In Episode 1, we see Nana Yaa, the main protagonist, fresh off the plane, so to speak, coming to terms with the high cost of property, sexual politics in Accra and the fact that the love of her life has also returned to Ghana and found himself a new love.

    The rest of the series follows the young women through their sometimes hilarious and other times disastrous dating travails, with a roll call of eligible and not-so-eligible dates with everything from bad bedroom etiquette to being vertically challenged.

    Many could relate to some of the joys and headaches of modern life in Africa portrayed in the series, like my favourite, Episode 4, where Sade struggles  with the notorious African bureaucratic machinery to get her personal effects (including one very personal effect) cleared through Customs.


    Zainab’s never-ending crusade to get Coke with no lemon, Boss.

    The casting is great, and each character brings something unique to the table which every viewer can relate to. We have the captivating Nana Yaa, played by Maameyaa Boafo, the beautiful journalist who’s grappling with the loss of the love of her life. Sade, the sexually liberated and highly opinionated woman, perfectly played by husky-voiced Nana Mensah. She’s one we hate to love – bolder than most, with few inhibitions, and yet vulnerable.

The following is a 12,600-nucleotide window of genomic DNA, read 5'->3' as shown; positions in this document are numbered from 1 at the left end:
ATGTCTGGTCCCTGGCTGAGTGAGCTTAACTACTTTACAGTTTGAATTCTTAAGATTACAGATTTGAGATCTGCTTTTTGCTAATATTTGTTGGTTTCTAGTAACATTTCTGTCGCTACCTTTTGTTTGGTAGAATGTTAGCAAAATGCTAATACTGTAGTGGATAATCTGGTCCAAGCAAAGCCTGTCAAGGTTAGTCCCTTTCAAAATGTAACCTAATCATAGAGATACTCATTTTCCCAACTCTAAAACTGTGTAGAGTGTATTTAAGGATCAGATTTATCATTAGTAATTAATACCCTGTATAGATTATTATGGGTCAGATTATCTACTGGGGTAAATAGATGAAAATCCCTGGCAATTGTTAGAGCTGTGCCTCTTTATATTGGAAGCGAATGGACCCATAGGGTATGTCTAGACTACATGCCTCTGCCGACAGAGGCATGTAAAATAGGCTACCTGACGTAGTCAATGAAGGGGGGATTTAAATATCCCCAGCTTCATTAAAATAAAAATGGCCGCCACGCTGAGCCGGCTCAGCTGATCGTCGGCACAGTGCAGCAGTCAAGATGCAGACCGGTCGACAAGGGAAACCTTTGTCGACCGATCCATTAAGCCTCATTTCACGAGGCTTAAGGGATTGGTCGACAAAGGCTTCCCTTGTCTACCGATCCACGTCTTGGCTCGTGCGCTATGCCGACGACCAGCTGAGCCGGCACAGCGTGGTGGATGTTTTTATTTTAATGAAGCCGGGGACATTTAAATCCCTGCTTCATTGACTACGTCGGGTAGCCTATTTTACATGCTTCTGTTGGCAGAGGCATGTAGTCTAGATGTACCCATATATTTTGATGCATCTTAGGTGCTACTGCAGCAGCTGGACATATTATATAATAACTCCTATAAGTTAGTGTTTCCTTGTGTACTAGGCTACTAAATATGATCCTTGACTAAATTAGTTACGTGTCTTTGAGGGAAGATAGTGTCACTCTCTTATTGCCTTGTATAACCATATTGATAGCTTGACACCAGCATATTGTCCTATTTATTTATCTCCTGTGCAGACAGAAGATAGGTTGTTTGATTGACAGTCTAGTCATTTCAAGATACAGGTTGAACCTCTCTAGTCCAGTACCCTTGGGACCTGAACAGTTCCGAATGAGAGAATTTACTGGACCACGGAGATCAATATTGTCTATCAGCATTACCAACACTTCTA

Sweet and strait-laced Ngozi, played by Esosa E is regularly shocked by the antics of her friends, and offers an optimistic slant on all of her friends’ dilemmas. Makena (Marie Humbert) and Zainab (Maame Adjei) complete the circle of friends and add their unique perspectives of life on the business and dating scenes in Accra.


    A scene shot in the hustle and bustle of Accra

    The choice of Accra as a location is ideal, because it offers a good representation of a typical African capital on the rise (accepting all the diversity and nuance that different African cities have), with the young, modern and ambitious class striving to get ahead and make their mark. Ideal because it’s not as glossy as Johannesburg and not as gritty as Lagos. The series takes us on a tour of Accra from nightclub to golf club to high street boutique, giving viewers a glimpse of life in a modern African city. Most viewers who’ve lived or travelled on the continent will be hit by nostalgia when they watch it.


    Wardrobe and styling are on the money, showcasing the best of Ghana’s talent.

    One of the most outstanding aspects of the show and something the producers should uphold going forward, in my opinion, was the styling. With each episode, I couldn’t help but notice the showcase of top Ghanaian designers, like Christie Brown, Osei Duro (who’s also dressed Michele Obama) and Kiki Clothing, all of whom I love. Congratulations to the shows producers for getting this perfectly on the nose. I wish I could raid every character’s wardrobe.

    Whatever it takes to get Series Two on the road, I hope it happens for ‘An African City’! Catch it here on Youtube.